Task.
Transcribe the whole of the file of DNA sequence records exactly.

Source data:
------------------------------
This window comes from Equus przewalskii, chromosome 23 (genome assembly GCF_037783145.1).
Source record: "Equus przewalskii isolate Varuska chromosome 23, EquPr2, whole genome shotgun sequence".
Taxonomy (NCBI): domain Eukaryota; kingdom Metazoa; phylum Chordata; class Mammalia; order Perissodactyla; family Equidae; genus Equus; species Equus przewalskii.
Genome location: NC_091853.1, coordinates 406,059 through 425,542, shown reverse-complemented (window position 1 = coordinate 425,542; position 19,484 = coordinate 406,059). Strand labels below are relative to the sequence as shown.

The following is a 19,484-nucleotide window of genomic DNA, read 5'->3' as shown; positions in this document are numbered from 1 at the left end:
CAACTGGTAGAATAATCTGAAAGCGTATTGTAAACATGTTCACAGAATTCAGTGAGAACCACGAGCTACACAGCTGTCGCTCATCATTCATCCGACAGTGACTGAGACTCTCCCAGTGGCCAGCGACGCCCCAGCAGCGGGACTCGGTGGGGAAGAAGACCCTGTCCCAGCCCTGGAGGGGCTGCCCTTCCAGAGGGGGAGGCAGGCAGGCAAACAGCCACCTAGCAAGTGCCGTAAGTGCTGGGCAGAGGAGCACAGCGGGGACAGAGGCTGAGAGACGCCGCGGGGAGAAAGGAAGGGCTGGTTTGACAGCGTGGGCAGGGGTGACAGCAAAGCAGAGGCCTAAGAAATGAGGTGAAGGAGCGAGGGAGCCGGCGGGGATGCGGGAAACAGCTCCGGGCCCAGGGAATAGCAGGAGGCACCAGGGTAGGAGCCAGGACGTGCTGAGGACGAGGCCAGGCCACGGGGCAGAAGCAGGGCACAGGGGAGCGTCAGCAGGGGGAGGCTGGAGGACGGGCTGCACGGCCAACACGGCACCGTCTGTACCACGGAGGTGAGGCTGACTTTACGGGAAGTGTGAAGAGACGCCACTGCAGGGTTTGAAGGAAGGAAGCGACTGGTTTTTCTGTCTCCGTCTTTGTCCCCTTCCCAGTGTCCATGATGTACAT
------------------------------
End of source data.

This window comes from Equus przewalskii, chromosome 23 (genome assembly GCF_037783145.1).
Source record: "Equus przewalskii isolate Varuska chromosome 23, EquPr2, whole genome shotgun sequence".
Taxonomy (NCBI): domain Eukaryota; kingdom Metazoa; phylum Chordata; class Mammalia; order Perissodactyla; family Equidae; genus Equus; species Equus przewalskii.
Genome location: NC_091853.1, coordinates 406,059 through 425,542, shown reverse-complemented (window position 1 = coordinate 425,542; position 19,484 = coordinate 406,059). Strand labels below are relative to the sequence as shown.

The following is a 19,484-nucleotide window of genomic DNA, read 5'->3' as shown; positions in this document are numbered from 1 at the left end:
CAACTGGTAGAATAATCTGAAAGCGTATTGTAAACATGTTCACAGAATTCAGTGAGAACCACGAGCTACACAGCTGTCGCTCATCATTCATCCGACAGTGACTGAGACTCTCCCAGTGGCCAGCGACGCCCCAGCAGCGGGACTCGGTGGGGAAGAAGACCCTGTCCCAGCCCTGGAGGGGCTGCCCTTCCAGAGGGGGAGGCAGGCAGGCAAACAGCCACCTAGCAAGTGCCGTAAGTGCTGGGCAGAGGAGCACAGCGGGGACAGAGGCTGAGAGACGCCGCGGGGAGAAAGGAAGGGCTGGTTTGACAGCGTGGGCAGGGGTGACAGCAAAGCAGAGGCCTAAGAAATGAGGTGAAGGAGCGAGGGAGCCGGCGGGGATGCGGGAAACAGCTCCGGGCCCAGGGAATAGCAGGAGGCACCAGGGTAGGAGCCAGGACGTGCTGAGGACGAGGCCAGGCCACGGGGCAGAAGCAGGGCACAGGGGAGCGTCAGCAGGGGGAGGCTGGAGGACGGGCTGCACGGCCAACACGGCACCGTCTGTACCACGGAGGTGAGGCTGACTTTACGGGAAGTGTGAAGAGACGCCACTGCAGGGTTTGAAGGAAGGAAGCGACTGGTTTTTCTGTCTCCGTCTTTGTCCCCTTCCCAGTGTCCATGATGTACAT